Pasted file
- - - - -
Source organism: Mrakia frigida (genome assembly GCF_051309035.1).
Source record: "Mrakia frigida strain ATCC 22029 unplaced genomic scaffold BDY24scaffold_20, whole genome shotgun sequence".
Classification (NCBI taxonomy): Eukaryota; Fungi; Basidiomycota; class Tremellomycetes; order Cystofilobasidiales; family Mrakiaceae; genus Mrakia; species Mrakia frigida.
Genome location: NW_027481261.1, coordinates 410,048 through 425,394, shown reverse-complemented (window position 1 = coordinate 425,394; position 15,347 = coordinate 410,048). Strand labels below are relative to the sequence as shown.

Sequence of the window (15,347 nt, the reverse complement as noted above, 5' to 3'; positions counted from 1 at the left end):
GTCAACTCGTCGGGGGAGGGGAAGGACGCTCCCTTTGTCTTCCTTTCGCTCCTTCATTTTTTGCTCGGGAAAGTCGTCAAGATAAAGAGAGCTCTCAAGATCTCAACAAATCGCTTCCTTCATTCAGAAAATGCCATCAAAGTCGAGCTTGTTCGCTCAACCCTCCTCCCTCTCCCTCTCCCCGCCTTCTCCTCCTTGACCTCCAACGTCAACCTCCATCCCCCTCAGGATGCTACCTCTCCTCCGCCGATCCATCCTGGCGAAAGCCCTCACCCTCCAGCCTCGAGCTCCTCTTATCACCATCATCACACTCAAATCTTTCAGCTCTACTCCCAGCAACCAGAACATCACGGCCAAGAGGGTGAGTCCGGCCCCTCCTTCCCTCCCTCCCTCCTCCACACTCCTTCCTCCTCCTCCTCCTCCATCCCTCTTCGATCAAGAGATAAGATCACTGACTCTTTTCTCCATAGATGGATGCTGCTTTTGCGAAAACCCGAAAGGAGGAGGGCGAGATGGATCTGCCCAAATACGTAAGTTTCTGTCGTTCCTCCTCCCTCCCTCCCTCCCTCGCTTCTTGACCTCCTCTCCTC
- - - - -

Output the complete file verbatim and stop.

Source organism: Mrakia frigida (genome assembly GCF_051309035.1).
Source record: "Mrakia frigida strain ATCC 22029 unplaced genomic scaffold BDY24scaffold_20, whole genome shotgun sequence".
Classification (NCBI taxonomy): Eukaryota; Fungi; Basidiomycota; class Tremellomycetes; order Cystofilobasidiales; family Mrakiaceae; genus Mrakia; species Mrakia frigida.
Genome location: NW_027481261.1, coordinates 410,048 through 425,394, shown reverse-complemented (window position 1 = coordinate 425,394; position 15,347 = coordinate 410,048). Strand labels below are relative to the sequence as shown.

Sequence of the window (15,347 nt, the reverse complement as noted above, 5' to 3'; positions counted from 1 at the left end):
GTCAACTCGTCGGGGGAGGGGAAGGACGCTCCCTTTGTCTTCCTTTCGCTCCTTCATTTTTTGCTCGGGAAAGTCGTCAAGATAAAGAGAGCTCTCAAGATCTCAACAAATCGCTTCCTTCATTCAGAAAATGCCATCAAAGTCGAGCTTGTTCGCTCAACCCTCCTCCCTCTCCCTCTCCCCGCCTTCTCCTCCTTGACCTCCAACGTCAACCTCCATCCCCCTCAGGATGCTACCTCTCCTCCGCCGATCCATCCTGGCGAAAGCCCTCACCCTCCAGCCTCGAGCTCCTCTTATCACCATCATCACACTCAAATCTTTCAGCTCTACTCCCAGCAACCAGAACATCACGGCCAAGAGGGTGAGTCCGGCCCCTCCTTCCCTCCCTCCCTCCTCCACACTCCTTCCTCCTCCTCCTCCTCCATCCCTCTTCGATCAAGAGATAAGATCACTGACTCTTTTCTCCATAGATGGATGCTGCTTTTGCGAAAACCCGAAAGGAGGAGGGCGAGATGGATCTGCCCAAATACGTAAGTTTCTGTCGTTCCTCCTCCCTCCCTCCCTCCCTCGCTTCTTGACCTCCTCTCCTC